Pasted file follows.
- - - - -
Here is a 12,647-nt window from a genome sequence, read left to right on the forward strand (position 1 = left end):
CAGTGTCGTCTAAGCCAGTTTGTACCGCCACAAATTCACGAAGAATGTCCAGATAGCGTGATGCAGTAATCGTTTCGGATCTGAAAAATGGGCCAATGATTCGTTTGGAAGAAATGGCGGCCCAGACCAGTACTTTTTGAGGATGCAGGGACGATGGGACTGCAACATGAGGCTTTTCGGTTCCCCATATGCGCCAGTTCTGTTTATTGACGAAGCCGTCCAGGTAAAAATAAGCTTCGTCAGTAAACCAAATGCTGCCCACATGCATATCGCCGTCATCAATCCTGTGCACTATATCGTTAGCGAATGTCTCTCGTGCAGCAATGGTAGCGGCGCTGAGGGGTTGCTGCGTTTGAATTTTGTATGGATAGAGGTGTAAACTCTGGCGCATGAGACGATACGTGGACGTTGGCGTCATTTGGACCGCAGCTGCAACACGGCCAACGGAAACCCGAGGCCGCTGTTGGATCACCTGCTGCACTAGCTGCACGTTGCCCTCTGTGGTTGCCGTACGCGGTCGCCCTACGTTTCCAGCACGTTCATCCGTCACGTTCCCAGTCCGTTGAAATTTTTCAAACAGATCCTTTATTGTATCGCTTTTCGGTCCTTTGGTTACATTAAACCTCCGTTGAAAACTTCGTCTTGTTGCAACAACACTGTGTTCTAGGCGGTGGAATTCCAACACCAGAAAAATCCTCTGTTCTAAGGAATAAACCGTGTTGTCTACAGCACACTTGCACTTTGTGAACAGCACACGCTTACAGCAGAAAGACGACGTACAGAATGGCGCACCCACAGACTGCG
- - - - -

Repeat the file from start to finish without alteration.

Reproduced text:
Here is a 12,647-nt window from a genome sequence, read left to right on the forward strand (position 1 = left end):
CAGTGTCGTCTAAGCCAGTTTGTACCGCCACAAATTCACGAAGAATGTCCAGATAGCGTGATGCAGTAATCGTTTCGGATCTGAAAAATGGGCCAATGATTCGTTTGGAAGAAATGGCGGCCCAGACCAGTACTTTTTGAGGATGCAGGGACGATGGGACTGCAACATGAGGCTTTTCGGTTCCCCATATGCGCCAGTTCTGTTTATTGACGAAGCCGTCCAGGTAAAAATAAGCTTCGTCAGTAAACCAAATGCTGCCCACATGCATATCGCCGTCATCAATCCTGTGCACTATATCGTTAGCGAATGTCTCTCGTGCAGCAATGGTAGCGGCGCTGAGGGGTTGCTGCGTTTGAATTTTGTATGGATAGAGGTGTAAACTCTGGCGCATGAGACGATACGTGGACGTTGGCGTCATTTGGACCGCAGCTGCAACACGGCCAACGGAAACCCGAGGCCGCTGTTGGATCACCTGCTGCACTAGCTGCACGTTGCCCTCTGTGGTTGCCGTACGCGGTCGCCCTACGTTTCCAGCACGTTCATCCGTCACGTTCCCAGTCCGTTGAAATTTTTCAAACAGATCCTTTATTGTATCGCTTTTCGGTCCTTTGGTTACATTAAACCTCCGTTGAAAACTTCGTCTTGTTGCAACAACACTGTGTTCTAGGCGGTGGAATTCCAACACCAGAAAAATCCTCTGTTCTAAGGAATAAACCGTGTTGTCTACAGCACACTTGCACTTTGTGAACAGCACACGCTTACAGCAGAAAGACGACGTACAGAATGGCGCACCCACAGACTGCG